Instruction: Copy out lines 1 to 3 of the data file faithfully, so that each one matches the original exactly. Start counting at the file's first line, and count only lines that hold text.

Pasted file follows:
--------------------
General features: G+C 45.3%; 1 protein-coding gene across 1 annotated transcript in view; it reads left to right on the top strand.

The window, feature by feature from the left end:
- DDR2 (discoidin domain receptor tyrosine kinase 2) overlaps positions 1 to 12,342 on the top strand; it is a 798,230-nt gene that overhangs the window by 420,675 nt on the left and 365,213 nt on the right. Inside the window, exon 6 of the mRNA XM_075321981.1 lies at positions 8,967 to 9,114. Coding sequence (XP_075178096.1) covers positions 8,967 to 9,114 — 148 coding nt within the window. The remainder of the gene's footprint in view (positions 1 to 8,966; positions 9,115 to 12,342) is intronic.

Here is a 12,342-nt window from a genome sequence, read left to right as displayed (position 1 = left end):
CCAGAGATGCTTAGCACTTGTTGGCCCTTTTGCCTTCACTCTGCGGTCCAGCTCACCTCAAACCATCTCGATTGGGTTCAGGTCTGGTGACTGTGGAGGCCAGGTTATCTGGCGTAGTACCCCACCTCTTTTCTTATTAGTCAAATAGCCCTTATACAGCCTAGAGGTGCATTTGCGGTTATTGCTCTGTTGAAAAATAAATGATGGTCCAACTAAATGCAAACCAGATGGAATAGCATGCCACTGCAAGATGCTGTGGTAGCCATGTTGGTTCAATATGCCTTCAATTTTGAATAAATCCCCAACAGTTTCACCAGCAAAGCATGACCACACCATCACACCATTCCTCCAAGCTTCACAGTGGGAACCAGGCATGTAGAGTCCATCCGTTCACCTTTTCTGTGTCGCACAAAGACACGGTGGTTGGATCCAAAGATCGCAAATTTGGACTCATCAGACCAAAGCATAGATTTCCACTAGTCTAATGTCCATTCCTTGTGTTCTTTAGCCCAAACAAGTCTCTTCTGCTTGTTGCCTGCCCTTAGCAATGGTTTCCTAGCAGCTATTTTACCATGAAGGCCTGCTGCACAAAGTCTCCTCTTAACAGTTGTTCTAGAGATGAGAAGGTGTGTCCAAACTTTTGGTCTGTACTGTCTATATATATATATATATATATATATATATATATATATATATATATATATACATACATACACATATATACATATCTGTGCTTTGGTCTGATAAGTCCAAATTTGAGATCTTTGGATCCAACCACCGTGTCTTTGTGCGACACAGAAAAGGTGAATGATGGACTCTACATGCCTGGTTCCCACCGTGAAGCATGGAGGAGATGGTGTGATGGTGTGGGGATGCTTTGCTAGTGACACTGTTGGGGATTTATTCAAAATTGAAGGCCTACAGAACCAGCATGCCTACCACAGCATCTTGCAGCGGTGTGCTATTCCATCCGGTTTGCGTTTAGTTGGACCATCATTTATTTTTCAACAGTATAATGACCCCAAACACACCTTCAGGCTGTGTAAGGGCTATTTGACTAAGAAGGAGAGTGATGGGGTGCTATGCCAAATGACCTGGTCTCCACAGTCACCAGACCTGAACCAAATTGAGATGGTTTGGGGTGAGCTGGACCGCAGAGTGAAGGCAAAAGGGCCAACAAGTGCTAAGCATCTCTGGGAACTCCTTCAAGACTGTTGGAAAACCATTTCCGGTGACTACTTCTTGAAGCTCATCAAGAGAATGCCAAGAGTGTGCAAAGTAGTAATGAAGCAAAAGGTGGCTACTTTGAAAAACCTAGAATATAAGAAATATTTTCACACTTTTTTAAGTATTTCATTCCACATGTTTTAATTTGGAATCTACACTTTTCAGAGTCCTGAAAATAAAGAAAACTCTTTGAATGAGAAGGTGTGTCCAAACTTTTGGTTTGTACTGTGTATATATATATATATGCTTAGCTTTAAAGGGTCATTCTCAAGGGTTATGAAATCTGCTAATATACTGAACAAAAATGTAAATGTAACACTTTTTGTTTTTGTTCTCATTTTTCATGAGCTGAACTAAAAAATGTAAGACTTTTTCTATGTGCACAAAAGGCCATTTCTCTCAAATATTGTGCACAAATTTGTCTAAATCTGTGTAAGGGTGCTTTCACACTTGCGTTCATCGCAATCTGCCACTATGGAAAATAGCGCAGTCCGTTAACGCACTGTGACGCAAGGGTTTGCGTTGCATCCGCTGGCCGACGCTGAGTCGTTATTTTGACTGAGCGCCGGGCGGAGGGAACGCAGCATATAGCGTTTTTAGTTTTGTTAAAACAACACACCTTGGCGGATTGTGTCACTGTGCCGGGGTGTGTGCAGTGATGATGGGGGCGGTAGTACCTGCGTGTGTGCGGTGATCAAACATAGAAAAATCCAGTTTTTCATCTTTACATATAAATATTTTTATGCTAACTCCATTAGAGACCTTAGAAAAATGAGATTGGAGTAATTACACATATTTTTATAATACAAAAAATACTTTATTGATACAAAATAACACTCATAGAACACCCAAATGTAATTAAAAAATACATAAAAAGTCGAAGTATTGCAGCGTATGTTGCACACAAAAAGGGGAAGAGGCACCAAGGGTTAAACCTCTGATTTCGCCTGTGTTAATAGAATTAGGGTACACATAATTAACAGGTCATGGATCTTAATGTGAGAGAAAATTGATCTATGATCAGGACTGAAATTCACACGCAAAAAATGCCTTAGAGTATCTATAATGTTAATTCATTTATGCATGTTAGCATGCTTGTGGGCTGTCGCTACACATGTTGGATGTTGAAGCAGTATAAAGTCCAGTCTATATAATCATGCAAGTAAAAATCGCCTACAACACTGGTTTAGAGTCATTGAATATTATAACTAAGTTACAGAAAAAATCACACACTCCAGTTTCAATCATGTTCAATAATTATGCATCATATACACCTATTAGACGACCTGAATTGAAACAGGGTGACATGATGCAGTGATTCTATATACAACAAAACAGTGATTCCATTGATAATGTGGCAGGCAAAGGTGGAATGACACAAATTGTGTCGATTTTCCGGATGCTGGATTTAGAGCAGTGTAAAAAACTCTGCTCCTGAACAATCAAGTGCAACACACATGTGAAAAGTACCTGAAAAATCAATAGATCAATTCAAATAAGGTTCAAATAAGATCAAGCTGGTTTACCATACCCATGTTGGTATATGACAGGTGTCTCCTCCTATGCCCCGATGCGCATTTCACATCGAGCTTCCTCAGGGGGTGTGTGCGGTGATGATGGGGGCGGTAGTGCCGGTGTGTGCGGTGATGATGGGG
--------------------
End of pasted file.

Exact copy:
General features: G+C 45.3%; 1 protein-coding gene across 1 annotated transcript in view; it reads left to right on the top strand.

The window, feature by feature from the left end:
- DDR2 (discoidin domain receptor tyrosine kinase 2) overlaps positions 1 to 12,342 on the top strand; it is a 798,230-nt gene that overhangs the window by 420,675 nt on the left and 365,213 nt on the right. Inside the window, exon 6 of the mRNA XM_075321981.1 lies at positions 8,967 to 9,114. Coding sequence (XP_075178096.1) covers positions 8,967 to 9,114 — 148 coding nt within the window. The remainder of the gene's footprint in view (positions 1 to 8,966; positions 9,115 to 12,342) is intronic.